TOPEKA (KSNT)– The push to get shots into more arms continues across the country and in Kansas, as coronavirus cases surge.

Joseph Rogers, a manager at Stormont Vail Pharmacy in Topeka, said he’s seeing an uptick in people coming in. Rogers said third doses are in high demand with people who are immunocompromised rushing to get their shot as the highly contagious delta variant spreads.

“We did see a large increase in patients looking for their COVID shot,” Rogers said. “I think that it has to do with school getting back in session and just the increased activity of the variant here.”

Delta variant cases are nearing a new high in the state. As of Friday, state data shows 2,724 cases have been identified in Kansas. According to health officials, the variant is more than twice as infectious as other strains of the virus and could be responsible for increased spread.

More people are getting sick as hospitals in the state reach max capacity. Governor Laura Kelly, held a press conference with doctors at St. Luke’s Hospital in Overland Park on Friday, sounding an alarm as the mounting pressure on hospitals in the state becomes more severe.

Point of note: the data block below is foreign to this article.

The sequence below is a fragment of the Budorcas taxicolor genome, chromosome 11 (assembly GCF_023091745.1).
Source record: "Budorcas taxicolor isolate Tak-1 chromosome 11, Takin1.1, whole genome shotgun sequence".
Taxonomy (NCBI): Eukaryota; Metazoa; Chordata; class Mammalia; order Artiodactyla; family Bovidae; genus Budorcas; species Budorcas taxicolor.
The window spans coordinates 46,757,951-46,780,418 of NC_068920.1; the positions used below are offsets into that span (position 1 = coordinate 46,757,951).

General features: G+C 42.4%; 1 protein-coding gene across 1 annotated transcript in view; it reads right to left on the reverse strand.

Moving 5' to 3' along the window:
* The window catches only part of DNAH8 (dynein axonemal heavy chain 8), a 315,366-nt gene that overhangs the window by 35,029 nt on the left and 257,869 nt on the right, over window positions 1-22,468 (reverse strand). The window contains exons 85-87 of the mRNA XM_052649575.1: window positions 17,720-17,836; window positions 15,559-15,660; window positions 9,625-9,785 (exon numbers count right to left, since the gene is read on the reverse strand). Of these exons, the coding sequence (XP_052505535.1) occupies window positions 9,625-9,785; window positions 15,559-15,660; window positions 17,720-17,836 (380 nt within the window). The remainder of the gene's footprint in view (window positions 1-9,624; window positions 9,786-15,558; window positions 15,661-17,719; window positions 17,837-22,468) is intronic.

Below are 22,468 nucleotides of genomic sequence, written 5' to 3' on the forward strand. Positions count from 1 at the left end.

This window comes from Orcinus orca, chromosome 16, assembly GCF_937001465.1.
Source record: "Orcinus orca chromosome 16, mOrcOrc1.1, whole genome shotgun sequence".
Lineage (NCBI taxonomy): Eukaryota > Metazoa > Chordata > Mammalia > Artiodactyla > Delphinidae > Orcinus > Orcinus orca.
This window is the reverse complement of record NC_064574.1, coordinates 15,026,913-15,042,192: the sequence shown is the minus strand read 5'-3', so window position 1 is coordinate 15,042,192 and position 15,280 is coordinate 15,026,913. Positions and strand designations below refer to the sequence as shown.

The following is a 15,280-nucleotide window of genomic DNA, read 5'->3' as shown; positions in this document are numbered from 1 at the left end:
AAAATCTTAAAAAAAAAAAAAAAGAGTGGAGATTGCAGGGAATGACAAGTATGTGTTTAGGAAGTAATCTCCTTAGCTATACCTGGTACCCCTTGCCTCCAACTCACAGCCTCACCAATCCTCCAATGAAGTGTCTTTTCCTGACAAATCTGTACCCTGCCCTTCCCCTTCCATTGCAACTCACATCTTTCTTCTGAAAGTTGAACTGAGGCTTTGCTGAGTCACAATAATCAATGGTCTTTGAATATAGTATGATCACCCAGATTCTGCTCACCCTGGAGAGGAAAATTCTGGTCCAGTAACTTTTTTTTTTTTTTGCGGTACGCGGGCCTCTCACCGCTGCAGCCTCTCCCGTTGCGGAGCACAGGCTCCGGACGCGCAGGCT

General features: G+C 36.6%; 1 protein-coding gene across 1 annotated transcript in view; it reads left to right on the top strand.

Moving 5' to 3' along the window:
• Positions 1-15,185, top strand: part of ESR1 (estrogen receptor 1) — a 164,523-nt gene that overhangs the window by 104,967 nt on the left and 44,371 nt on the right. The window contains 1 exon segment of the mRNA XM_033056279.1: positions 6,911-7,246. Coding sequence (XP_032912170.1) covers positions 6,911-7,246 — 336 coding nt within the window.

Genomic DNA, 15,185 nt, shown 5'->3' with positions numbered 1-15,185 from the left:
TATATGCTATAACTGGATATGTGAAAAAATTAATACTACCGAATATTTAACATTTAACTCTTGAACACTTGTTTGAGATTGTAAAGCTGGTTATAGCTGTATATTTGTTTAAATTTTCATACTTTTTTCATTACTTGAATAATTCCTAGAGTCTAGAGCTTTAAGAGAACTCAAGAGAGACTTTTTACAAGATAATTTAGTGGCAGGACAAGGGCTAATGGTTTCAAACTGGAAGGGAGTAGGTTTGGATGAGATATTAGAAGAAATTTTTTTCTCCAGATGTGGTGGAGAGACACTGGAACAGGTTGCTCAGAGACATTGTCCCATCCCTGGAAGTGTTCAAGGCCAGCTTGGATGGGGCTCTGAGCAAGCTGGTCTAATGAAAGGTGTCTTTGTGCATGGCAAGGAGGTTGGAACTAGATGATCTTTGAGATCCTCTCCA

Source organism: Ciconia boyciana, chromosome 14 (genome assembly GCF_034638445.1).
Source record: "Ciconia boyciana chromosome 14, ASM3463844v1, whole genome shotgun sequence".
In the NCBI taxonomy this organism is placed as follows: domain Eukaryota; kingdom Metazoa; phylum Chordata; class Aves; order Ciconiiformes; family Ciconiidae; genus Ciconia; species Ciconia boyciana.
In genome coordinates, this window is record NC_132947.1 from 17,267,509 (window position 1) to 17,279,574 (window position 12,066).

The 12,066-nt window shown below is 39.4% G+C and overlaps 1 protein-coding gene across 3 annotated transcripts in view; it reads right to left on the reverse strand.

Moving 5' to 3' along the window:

“Our hospitals are being stretched to the max,” Kelly said. “Our counties are running low on resources to fight the virus.”

Intensive care units at six of the state’s largest hospitals have reached full capacity and nearly two-thirds are coronavirus patients.

Other hospitals in the state are nearing the same fate. On Wednesday, the governor said hospitals saw the highest amount of coronavirus patients since the pandemic began.

So far, CDC data shows, 46.9% of the state’s total population has been fully vaccinated. The governor and health officials are urging people to get a coronavirus vaccine to stop the virus from spreading.

Some immunocompromised Kansans are following suit getting a third dose to help build their immune response after the first two doses.

According to the state’s health department about 70,000 Kansans fall under the “immunocompromised” category in the state. In Kansas, that’s defined through the “moderate or severe immunocompromised” standards set by the Food and Drug Administration, Centers for Disease Control and Prevention and Advisory Committee on Immunization Practices.

For Kansans like Sharon Frost, an office supervisor at Stormont Vail Pharmacy, who’s been receiving cancer treatments for the past several months, that third shot can be a lifesaver.

“It was a pretty easy decision,” Frost said. “Because I’m still learning how to live through the chemo, the weak days.”

Frost got her third shot on Friday and was joined by her husband. She said they’re taking steps to stay safe, protecting their family and friends, and encouraging others to do the same.

“I wish that people would take this seriously and lets all help protect each other,” Frost said.